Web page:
# C++ accepted solution, TC:O(n), SC:O(1)

• First, this is my code.

``````class Solution {
private:
int i, tmp,n_sz = 0;

public:
vector<int> findDisappearedNumbers(vector<int>& nums) {
n_sz = nums.size()-1;

if(!nums.empty())
{
//swap part
while(i <= n_sz)
{
if(nums[i] != nums[nums[i]-1])                         // if the element is not in right position, swap it to place the number.
{
tmp = nums[nums[i]-1];
nums[nums[i]-1] = nums[i];
nums[i] = tmp;
}
else ++i;
}                                               //if there is already a suitable number in the place, start from the next element.

for(i = 0; i <= n_sz; ++i)
{
if(nums[i] != (i+1))                                    //if the element isn't equal to its (index+1), (the index+1) is an missing number.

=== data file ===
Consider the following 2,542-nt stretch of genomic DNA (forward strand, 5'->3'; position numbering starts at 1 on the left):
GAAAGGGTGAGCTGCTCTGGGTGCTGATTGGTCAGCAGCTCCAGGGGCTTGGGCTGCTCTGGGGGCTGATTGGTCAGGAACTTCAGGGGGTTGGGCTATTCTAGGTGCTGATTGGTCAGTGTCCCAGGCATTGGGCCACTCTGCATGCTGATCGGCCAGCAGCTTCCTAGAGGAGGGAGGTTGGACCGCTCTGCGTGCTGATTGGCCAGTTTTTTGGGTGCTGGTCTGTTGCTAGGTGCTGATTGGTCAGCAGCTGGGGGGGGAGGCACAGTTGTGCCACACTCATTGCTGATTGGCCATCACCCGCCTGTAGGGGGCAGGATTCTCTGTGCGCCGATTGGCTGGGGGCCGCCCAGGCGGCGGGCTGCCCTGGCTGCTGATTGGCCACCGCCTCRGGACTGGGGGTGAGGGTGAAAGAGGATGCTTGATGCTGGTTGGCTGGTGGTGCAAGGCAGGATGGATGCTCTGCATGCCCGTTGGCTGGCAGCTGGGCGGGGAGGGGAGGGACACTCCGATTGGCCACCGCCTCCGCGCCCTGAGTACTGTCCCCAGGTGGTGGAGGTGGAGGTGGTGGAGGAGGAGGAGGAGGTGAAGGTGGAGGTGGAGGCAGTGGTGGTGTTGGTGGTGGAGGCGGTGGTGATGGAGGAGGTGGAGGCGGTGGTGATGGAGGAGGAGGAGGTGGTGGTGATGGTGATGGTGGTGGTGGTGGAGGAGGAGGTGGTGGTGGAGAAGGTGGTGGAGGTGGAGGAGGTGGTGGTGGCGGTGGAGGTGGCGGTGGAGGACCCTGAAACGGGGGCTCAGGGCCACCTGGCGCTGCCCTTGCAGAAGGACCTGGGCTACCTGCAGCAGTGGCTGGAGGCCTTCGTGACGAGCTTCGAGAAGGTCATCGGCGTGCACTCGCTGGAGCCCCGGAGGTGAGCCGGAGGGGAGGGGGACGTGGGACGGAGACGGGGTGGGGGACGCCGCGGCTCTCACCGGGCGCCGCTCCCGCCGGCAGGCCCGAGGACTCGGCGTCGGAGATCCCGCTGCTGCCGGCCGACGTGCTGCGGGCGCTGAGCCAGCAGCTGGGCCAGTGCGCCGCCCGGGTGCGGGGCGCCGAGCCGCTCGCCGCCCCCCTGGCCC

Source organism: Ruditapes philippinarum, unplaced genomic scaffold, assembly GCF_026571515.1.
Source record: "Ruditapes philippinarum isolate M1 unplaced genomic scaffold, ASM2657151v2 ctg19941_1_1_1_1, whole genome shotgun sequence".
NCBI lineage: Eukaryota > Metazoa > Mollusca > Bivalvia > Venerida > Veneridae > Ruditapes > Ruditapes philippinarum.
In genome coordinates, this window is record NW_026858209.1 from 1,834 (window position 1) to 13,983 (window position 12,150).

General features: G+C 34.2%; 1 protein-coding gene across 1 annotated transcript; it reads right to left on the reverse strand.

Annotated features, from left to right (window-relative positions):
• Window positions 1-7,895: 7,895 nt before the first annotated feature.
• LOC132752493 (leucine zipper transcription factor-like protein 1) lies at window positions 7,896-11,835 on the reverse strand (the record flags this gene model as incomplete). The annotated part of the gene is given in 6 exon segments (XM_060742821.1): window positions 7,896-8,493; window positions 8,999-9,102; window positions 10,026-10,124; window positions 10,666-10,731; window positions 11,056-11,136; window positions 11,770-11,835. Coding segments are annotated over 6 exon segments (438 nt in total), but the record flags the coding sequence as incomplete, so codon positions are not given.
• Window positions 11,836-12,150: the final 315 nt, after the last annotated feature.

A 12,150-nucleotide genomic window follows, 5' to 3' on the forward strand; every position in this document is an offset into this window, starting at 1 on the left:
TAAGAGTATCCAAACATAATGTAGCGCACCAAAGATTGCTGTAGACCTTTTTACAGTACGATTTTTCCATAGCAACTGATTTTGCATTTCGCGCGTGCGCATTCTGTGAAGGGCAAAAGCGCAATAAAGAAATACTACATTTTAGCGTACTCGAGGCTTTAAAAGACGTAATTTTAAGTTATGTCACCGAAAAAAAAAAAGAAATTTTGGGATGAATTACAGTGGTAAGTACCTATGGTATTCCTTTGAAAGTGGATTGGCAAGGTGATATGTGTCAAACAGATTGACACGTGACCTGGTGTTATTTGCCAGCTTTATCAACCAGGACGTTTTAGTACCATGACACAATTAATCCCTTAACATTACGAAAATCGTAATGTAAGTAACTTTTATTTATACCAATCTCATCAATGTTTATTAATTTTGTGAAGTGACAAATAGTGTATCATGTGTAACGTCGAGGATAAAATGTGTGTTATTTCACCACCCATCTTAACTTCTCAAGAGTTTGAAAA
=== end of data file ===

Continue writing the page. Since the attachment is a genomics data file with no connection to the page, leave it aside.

}

}
}
};
``````

Using the index from an array, and placing numbers in a place where nums[number-1]. So there will be 1 in nums[0]. Doing this over again and again, you can get a ordered array.

However, some numbers represent twice so there will be numbers not in nums[number-1]. That's because duplicated numbers stealed rooms for numbers which is missing.

As the result, if you check the element with the index, you can know which number is missing one.

In this way, no matter how many times same numbers are appeared in an array, we can find every missing numbers.

Process Example:

INPUT : [2, 1]

i = 0
nums[0] = 2
nums[nums[0]-1] = nums[2-1] =nums[1]= 1

1 != 2, swap 1 with 2.

result : [1,2]

still i = 0, but nums[0] = 1 and nums[nums[0]]=nums[1-1]=nums[0]=1

so nums[0]=nums[0], ++i.

then i = 1, nums[1]=nums[1]. ++i.

i = 2 > nums.size()-1, exit loop.

processed array is [1,2]. element -1 = index of the array so nothing is happend in answer.

OUTPUT : []

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